Schefter: What went through your mind when your father was inducted into the Pro Football Hall of Fame?

Allen: I was giving a speech in New Orleans when I found out he got elected. Bruce was where they were taking the vote and I told him I would leave my cell phone on and call when he found out what happened. So I'm in the midst of a speech, and lo and behold, the phone rings and it's Bruce. I found out right in the middle of the speech. Appropriately enough, when we found out, Jack Kemp and Pepper Rodgers and Terry Donahue were part of the group I was speaking to. And it was just perfect that Jack Kemp was there because when my father was coaching in college at Whittier, Kemp was at Occidental. And they were rivals. But they were longtime, good friends.

Schefter: What are your memories of Canton?

Allen: I was asked to be the representative for the family and it is just one of the highlights of all our lives. It was very emotional. I just wish I had been out there sweating in the stands, watching my father give the speech. So in composing that speech I tried to think of what my father would say. That made it even more emotional, especially when talking about my mother and how he would use his phrases and call her "sweetie." And also thinking of all the different assistant coaches, the staffs, the great players throughout the years. He would have said it was a team victory, a team success, because anybody who gets into the Hall of Fame has been surrounded by very good people.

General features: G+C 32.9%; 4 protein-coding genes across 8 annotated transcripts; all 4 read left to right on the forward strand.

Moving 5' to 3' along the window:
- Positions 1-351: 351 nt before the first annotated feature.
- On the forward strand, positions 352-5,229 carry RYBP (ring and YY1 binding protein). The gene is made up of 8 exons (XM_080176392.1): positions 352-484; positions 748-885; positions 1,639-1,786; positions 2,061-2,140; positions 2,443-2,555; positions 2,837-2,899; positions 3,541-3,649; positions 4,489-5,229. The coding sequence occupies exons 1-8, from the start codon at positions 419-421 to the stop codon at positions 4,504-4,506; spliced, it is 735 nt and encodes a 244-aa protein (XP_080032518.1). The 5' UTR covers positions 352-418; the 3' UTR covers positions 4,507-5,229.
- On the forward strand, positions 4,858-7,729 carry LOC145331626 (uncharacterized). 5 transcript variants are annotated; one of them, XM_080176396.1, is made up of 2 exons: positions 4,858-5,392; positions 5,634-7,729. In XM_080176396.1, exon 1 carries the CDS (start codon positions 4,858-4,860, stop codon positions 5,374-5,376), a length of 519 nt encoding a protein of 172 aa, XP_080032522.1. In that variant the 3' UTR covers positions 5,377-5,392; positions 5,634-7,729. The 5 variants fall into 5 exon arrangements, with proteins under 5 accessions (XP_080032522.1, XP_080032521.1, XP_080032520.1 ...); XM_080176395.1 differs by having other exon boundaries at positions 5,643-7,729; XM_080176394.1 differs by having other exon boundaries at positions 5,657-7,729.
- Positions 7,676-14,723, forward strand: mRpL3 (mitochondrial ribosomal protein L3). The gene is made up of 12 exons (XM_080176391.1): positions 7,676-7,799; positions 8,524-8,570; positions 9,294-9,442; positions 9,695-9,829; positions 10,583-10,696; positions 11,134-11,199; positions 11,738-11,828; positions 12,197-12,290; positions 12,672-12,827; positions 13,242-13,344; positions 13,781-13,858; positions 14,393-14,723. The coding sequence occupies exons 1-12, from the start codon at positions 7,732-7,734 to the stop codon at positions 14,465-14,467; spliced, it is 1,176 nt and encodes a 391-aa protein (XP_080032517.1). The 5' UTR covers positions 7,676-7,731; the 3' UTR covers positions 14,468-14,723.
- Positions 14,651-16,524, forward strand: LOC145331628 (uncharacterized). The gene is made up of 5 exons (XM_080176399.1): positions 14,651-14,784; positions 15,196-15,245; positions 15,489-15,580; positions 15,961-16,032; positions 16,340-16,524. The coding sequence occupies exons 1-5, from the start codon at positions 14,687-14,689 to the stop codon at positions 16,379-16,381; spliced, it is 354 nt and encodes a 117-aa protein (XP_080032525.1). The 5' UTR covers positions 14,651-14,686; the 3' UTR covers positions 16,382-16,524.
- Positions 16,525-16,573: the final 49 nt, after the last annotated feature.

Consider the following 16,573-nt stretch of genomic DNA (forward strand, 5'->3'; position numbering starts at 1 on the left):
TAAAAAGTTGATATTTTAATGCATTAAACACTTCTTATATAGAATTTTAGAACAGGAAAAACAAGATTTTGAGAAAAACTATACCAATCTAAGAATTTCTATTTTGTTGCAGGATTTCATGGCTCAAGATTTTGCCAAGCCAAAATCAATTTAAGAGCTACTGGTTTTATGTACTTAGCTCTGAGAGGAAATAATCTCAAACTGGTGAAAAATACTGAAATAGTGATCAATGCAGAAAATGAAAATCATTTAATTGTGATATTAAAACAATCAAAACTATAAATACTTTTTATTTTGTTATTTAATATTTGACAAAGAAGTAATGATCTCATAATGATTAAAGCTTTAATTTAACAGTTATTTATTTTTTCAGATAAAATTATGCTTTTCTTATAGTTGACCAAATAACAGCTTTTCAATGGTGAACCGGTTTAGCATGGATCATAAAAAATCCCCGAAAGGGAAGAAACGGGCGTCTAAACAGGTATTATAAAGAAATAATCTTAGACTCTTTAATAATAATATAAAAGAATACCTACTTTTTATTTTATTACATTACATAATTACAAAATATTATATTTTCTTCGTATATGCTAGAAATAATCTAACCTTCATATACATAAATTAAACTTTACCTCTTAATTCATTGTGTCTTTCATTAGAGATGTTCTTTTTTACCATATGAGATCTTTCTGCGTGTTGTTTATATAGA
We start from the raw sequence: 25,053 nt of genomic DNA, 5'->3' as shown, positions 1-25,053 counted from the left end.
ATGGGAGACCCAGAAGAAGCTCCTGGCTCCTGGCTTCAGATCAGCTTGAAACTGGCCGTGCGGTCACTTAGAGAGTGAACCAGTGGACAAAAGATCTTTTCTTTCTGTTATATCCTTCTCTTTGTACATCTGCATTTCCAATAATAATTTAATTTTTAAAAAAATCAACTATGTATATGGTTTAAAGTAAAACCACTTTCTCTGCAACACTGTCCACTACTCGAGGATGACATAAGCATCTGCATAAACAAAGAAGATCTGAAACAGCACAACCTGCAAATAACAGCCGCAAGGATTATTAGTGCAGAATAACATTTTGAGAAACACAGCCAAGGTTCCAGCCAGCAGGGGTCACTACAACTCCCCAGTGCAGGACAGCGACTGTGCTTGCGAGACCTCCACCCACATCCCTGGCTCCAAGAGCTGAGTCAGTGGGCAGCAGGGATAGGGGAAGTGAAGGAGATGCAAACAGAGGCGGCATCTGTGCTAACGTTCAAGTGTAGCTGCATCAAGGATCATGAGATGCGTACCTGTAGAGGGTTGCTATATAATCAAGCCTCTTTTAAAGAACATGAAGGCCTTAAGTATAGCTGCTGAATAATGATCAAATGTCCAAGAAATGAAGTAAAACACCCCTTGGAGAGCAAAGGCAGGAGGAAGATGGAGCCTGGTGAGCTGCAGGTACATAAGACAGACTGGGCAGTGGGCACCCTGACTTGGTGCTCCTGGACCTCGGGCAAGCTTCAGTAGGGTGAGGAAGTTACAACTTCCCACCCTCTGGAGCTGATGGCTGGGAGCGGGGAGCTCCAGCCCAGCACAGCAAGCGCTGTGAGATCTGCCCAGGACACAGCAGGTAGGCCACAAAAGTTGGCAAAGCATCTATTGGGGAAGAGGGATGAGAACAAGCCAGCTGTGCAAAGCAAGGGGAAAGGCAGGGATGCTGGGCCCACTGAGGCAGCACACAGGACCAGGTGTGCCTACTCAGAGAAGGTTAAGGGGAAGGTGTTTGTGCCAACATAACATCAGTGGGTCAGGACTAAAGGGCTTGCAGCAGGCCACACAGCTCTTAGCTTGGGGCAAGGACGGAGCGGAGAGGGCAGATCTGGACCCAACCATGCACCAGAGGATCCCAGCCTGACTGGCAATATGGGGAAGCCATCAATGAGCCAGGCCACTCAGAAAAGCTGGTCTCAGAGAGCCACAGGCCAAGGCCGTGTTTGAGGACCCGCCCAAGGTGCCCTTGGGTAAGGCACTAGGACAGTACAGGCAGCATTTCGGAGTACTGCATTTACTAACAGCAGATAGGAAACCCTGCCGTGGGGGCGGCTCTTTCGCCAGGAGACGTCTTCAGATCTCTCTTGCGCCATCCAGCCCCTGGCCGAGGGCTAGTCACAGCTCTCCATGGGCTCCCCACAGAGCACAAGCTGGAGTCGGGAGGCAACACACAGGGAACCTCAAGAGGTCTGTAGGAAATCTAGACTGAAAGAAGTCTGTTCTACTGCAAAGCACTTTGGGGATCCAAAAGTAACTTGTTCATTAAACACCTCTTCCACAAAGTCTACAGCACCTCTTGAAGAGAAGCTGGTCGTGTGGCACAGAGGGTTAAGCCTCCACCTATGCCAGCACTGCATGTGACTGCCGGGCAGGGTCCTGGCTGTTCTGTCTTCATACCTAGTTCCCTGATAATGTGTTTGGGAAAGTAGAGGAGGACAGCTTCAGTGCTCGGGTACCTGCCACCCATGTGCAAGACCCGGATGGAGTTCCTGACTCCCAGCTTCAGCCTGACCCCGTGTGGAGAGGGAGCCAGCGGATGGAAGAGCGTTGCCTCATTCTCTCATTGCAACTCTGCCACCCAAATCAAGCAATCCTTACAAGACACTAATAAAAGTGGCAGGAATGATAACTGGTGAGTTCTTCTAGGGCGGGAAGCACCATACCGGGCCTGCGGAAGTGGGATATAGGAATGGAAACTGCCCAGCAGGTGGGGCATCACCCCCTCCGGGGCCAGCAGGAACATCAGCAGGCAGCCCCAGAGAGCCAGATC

Schefter: What was it like to speak after Deacon Jones?

Allen: That was great. The one thing that was interesting was there was a parade that morning. Deacon and I were in the back of a convertible and we were sitting there getting ready before the parade started and I was looking at a building and I said, "That's a nice little building, nice architecture to it." And so Deacon said, "You know, your father mentioned that exact same thing when I was coming into the Hall of Fame."

Deacon had said he had asked my father to do his presentation. And when he said that my hair stood up.

Schefter: Best advice your father ever gave you?

Allen: Be a leader, not a follower. That was by far the best. He didn't care what others did. He said, "Set your own standards and be a leader, and not a follower." He also told us, "Work hard and you'll have a great future." And the other one that always kept me going was, "Keep fighting, no matter what. So long as they don't kill you, you can keep fighting."

Schefter: Ever tempted to go into football yourself?

Allen: I played in high school and college. I played at the University of Virginia. We weren't very good then. This was before George Welsh was there as head coach. I made the Academic All-ACC Team, not the athletic All-ACC Team. But I enjoyed playing there. I went to UVA because I wanted to get into law or architecture and end up in law school. But the sport I actually enjoyed playing the most was rugby. I played rugby throughout law school and afterwards. Gosh, it's a great sport.

Schefter: When was the last time you played it?

Allen: 1979 -- because I got my knee wrecked in a spring game. And this is another thing my father would always say: "Play your position." Well, I got on an onsides kick and got my knee all twisted around and needed an operation. So that was the end of that because I was just starting my law practice, running for office, and it really didn't do much good to be on crutches.